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The European Council on 13-14 December 2018 adopted conclusions on the MFF, the single market, migration and other items, namely external relations, climate change, security and defence, disinformation, the fight against racism and xenophobia and citizens' consultations.
MEPs backed a trade deal with Japan, awarded the Sakharov Prize to Oleg Sentsov and paid tribute to the victims of Tuesday’s terror attack in Strasbourg during December’s plenary session.
The EU27 leaders held a special meeting of the European Council in Article 50 format to discuss Brexit. They reconfirmed the conclusions of 25 November 2018, in which they endorsed the withdrawal agreement and approved the political declaration.
The European Parliament gave its consent to the EU’s trade agreement with Japan, the largest bilateral trade deal ever negotiated by the EU. The Economic Partnership Agreement will remove almost all custom duties adding up to €1 billion annually for EU companies.
For next year’s budget, MEPs have secured better support for students, unemployed youngsters and researchers. Commitment appropriations for 2019 total €165.8 billion; payment appropriations total €148.2 billion.
The Council discussed the next multiannual financial framework, prepared the December European Council and approved its 18-month programme. It also held a hearing on the rule of law in Poland and exchanged views under the Article 7(1) TEU procedure concerning Hungary.
Good progress is being achieved on a number of security initiatives, including the proposals to remove terrorist content online and to reinforce the European Border and Coast Guard, but more efforts are needed.
MEPs want the European Food Safety Agency to publish safety studies before a product is authorised to go on to the market. The revised rules aim to make risk assessment more transparent and ensure that the studies used by EFSA to authorise a product to be put on the market are reliable, objective and independent.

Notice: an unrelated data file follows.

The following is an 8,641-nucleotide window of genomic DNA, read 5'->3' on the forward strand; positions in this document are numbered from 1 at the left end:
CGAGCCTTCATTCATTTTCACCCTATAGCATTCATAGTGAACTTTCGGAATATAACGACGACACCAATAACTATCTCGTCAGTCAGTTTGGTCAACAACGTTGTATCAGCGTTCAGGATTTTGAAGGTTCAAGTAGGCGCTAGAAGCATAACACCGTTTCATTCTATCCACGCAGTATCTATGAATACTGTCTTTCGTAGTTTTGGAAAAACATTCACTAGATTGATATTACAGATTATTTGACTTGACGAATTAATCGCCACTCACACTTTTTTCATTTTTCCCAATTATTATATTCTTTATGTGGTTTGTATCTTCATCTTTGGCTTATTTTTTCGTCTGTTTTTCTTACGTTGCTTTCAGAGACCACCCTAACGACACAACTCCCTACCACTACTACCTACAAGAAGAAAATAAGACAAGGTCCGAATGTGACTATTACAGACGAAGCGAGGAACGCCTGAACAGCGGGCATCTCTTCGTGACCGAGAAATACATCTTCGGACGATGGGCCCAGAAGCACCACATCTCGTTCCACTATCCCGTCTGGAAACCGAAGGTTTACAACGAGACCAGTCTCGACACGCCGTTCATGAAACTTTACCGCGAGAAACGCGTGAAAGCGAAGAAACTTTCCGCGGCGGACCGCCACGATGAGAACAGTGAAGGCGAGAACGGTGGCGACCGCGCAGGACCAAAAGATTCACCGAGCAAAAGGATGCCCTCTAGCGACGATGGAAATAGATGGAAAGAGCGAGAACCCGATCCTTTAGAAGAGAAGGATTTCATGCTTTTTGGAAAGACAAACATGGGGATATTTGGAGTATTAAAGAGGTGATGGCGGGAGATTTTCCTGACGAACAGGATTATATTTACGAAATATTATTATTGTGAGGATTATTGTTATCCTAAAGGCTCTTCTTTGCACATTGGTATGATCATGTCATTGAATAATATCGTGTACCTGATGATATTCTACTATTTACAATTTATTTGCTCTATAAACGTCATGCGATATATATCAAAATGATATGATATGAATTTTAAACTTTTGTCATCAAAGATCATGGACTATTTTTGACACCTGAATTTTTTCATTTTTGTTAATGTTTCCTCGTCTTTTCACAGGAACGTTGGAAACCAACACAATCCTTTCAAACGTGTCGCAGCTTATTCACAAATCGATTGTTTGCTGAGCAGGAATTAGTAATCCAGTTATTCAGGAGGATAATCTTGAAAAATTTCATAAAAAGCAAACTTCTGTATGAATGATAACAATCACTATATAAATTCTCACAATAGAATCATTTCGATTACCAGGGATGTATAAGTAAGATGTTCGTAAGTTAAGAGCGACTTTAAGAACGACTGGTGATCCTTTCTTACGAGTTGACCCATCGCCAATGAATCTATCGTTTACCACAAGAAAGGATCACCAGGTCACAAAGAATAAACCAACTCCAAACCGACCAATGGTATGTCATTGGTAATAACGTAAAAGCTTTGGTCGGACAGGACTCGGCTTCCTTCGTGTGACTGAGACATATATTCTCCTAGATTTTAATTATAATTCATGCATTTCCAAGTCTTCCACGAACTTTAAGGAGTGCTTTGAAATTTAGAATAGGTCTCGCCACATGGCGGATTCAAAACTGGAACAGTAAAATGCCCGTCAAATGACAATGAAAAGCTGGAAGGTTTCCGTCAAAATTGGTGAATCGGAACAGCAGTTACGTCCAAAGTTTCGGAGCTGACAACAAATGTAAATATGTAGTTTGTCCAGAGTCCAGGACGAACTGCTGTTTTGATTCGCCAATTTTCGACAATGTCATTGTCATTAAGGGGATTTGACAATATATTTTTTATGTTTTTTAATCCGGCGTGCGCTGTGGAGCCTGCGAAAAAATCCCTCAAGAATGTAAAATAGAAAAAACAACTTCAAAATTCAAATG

The Council discussed Iran focusing on the implementation of the Joint Comprehensive Plan of Action (JCPoA). The ministers also discussed the situation in Venezuela and the dangerous increase of tensions in Ukraine.
The results of the EU Fundamental Rights Agency's latest survey on Antisemitism are particularly worrying: 85% of European Jews consider Antisemitism to be the biggest social or political problem in their home country.
The Council agreed its position on the regulation on European production and preservation orders for e-evidence in criminal matters. Ministers also agreed positions on the sales of goods directive and on the revision of so called Brussels IIa regulation.
The Council reached a general approach on proposals for a regulation on establishing the European Labour Authority (ELA) and for a directive on carcinogens or mutagens at work. The Council also adopted a recommendation on strengthened cooperation against vaccine-preventable diseases.
Delivering on its strategy on artificial intelligence (AI) adopted in April 2018 today the Commission presents a coordinated plan prepared with Member States to foster the development and use of AI in Europe.
To protect its democratic systems and public debates and in view of the 2019 European elections as well as a number of national and local elections that will be held in Member States by 2020, the EU is presenting today an Action Plan to step up efforts to counter disinformation in Europe and beyond.
In light of the upcoming European Council and Euro Summit in December, the Commission presents actions to strengthen the role of the euro in a changing world.
The Council endorsed the political agreement reached with the European Parliament on a package of risk reduction measures in the banking sector and adopted an action plan to better tackle money laundering and terrorist financing.
Ahead of the European Council meeting on 13 and 14 December 2018, the Commission is taking stock of the encouraging progress made so far in the negotiations of the EU's next long-term budget and urging Leaders to keep up the momentum.
Taking stock of measures taken since 2015, the report highlights the main trends in trafficking in human beings and outlines remaining challenges that the EU and Member States must address as a matter of priority.